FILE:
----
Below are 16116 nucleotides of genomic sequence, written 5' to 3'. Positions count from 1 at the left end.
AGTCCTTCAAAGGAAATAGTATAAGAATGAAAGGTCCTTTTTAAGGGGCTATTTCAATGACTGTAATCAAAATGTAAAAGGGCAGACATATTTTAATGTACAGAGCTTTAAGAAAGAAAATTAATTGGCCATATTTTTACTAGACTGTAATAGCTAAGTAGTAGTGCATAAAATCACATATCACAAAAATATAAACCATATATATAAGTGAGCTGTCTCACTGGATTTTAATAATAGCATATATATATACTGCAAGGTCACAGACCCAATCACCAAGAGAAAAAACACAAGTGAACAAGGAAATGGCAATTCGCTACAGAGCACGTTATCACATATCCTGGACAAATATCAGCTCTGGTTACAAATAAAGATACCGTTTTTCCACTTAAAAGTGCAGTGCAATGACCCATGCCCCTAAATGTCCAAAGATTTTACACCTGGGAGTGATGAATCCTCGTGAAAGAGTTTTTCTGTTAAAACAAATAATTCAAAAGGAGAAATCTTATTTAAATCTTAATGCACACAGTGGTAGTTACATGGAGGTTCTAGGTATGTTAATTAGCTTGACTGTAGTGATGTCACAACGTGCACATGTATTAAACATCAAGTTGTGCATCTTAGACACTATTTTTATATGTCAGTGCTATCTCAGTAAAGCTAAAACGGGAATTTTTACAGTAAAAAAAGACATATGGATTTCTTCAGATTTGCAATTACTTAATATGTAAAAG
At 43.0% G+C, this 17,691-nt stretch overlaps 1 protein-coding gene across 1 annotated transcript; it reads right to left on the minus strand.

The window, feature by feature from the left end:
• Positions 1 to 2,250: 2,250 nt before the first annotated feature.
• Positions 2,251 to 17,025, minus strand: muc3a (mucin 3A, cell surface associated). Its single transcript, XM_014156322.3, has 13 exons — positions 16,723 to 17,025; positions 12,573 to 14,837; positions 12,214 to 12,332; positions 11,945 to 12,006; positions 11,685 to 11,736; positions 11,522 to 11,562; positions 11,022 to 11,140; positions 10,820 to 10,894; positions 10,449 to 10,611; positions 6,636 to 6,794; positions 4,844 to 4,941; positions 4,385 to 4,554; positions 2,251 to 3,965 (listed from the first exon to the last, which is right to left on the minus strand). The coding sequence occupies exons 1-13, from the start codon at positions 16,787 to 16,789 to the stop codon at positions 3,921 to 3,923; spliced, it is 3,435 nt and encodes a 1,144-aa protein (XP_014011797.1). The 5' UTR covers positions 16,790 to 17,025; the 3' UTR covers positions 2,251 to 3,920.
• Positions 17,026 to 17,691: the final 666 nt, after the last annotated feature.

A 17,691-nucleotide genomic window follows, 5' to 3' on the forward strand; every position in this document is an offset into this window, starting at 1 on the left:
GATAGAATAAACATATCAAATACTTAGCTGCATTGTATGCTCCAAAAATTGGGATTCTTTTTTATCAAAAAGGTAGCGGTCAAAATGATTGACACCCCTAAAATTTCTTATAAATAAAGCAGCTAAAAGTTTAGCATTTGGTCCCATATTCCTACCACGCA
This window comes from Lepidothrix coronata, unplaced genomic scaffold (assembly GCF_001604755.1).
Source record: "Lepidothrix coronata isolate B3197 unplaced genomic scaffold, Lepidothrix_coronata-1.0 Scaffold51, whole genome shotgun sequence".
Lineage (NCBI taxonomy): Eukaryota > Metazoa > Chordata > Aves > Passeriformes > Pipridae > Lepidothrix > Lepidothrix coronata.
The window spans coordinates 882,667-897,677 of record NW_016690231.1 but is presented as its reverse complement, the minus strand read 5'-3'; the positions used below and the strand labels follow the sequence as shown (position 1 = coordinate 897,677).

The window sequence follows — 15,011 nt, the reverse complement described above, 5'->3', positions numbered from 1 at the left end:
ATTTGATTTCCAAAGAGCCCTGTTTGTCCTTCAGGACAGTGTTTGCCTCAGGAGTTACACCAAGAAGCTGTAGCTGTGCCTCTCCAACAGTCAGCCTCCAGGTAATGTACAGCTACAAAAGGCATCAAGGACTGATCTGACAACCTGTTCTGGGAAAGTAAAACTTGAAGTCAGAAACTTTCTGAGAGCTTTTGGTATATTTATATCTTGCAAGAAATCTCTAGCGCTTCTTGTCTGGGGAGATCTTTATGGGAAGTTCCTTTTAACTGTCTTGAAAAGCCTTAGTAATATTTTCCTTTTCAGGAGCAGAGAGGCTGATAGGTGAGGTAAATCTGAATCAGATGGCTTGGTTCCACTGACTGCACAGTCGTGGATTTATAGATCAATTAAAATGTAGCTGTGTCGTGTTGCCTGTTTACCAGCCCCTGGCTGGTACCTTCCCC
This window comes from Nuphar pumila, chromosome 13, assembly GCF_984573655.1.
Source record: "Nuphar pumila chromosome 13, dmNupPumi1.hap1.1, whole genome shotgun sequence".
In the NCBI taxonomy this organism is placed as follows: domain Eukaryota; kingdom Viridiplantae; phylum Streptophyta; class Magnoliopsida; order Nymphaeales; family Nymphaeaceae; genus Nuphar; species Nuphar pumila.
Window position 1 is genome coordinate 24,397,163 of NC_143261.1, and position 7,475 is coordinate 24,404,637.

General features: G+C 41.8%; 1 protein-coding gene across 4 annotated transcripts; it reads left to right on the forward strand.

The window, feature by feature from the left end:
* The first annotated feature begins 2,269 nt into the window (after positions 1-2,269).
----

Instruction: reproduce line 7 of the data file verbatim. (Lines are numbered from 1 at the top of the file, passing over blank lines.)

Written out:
• Positions 17,026 to 17,691: the final 666 nt, after the last annotated feature.